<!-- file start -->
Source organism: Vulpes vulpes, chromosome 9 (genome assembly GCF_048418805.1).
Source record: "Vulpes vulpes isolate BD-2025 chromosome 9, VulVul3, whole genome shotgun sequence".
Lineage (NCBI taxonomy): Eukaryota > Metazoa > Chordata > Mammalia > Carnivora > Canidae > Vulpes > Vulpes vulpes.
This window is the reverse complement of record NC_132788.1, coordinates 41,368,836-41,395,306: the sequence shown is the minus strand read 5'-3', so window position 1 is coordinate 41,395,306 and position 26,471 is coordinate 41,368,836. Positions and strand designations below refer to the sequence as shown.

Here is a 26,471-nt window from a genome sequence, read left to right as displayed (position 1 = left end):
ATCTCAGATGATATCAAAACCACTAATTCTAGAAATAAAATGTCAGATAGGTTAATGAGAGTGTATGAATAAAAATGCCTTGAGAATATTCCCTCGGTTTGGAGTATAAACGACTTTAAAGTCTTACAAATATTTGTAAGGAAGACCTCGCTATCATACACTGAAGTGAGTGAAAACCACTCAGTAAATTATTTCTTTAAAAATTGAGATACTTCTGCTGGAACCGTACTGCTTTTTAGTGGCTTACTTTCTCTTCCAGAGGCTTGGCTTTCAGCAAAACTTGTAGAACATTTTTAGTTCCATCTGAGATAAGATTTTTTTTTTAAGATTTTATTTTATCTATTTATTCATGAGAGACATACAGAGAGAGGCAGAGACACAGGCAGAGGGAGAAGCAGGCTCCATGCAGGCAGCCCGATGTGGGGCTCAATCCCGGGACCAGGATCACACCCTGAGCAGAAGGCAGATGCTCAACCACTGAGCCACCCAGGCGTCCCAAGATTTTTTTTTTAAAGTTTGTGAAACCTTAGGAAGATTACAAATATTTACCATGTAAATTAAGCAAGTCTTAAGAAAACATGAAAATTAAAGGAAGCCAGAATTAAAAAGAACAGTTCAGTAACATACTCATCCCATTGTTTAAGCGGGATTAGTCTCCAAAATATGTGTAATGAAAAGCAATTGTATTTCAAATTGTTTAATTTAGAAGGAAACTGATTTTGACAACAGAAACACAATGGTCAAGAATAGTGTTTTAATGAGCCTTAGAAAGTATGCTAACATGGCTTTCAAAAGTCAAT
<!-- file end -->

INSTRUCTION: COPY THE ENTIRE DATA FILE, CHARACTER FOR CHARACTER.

Source organism: Vulpes vulpes, chromosome 9 (genome assembly GCF_048418805.1).
Source record: "Vulpes vulpes isolate BD-2025 chromosome 9, VulVul3, whole genome shotgun sequence".
Lineage (NCBI taxonomy): Eukaryota > Metazoa > Chordata > Mammalia > Carnivora > Canidae > Vulpes > Vulpes vulpes.
This window is the reverse complement of record NC_132788.1, coordinates 41,368,836-41,395,306: the sequence shown is the minus strand read 5'-3', so window position 1 is coordinate 41,395,306 and position 26,471 is coordinate 41,368,836. Positions and strand designations below refer to the sequence as shown.

Here is a 26,471-nt window from a genome sequence, read left to right as displayed (position 1 = left end):
ATCTCAGATGATATCAAAACCACTAATTCTAGAAATAAAATGTCAGATAGGTTAATGAGAGTGTATGAATAAAAATGCCTTGAGAATATTCCCTCGGTTTGGAGTATAAACGACTTTAAAGTCTTACAAATATTTGTAAGGAAGACCTCGCTATCATACACTGAAGTGAGTGAAAACCACTCAGTAAATTATTTCTTTAAAAATTGAGATACTTCTGCTGGAACCGTACTGCTTTTTAGTGGCTTACTTTCTCTTCCAGAGGCTTGGCTTTCAGCAAAACTTGTAGAACATTTTTAGTTCCATCTGAGATAAGATTTTTTTTTTAAGATTTTATTTTATCTATTTATTCATGAGAGACATACAGAGAGAGGCAGAGACACAGGCAGAGGGAGAAGCAGGCTCCATGCAGGCAGCCCGATGTGGGGCTCAATCCCGGGACCAGGATCACACCCTGAGCAGAAGGCAGATGCTCAACCACTGAGCCACCCAGGCGTCCCAAGATTTTTTTTTTAAAGTTTGTGAAACCTTAGGAAGATTACAAATATTTACCATGTAAATTAAGCAAGTCTTAAGAAAACATGAAAATTAAAGGAAGCCAGAATTAAAAAGAACAGTTCAGTAACATACTCATCCCATTGTTTAAGCGGGATTAGTCTCCAAAATATGTGTAATGAAAAGCAATTGTATTTCAAATTGTTTAATTTAGAAGGAAACTGATTTTGACAACAGAAACACAATGGTCAAGAATAGTGTTTTAATGAGCCTTAGAAAGTATGCTAACATGGCTTTCAAAAGTCAAT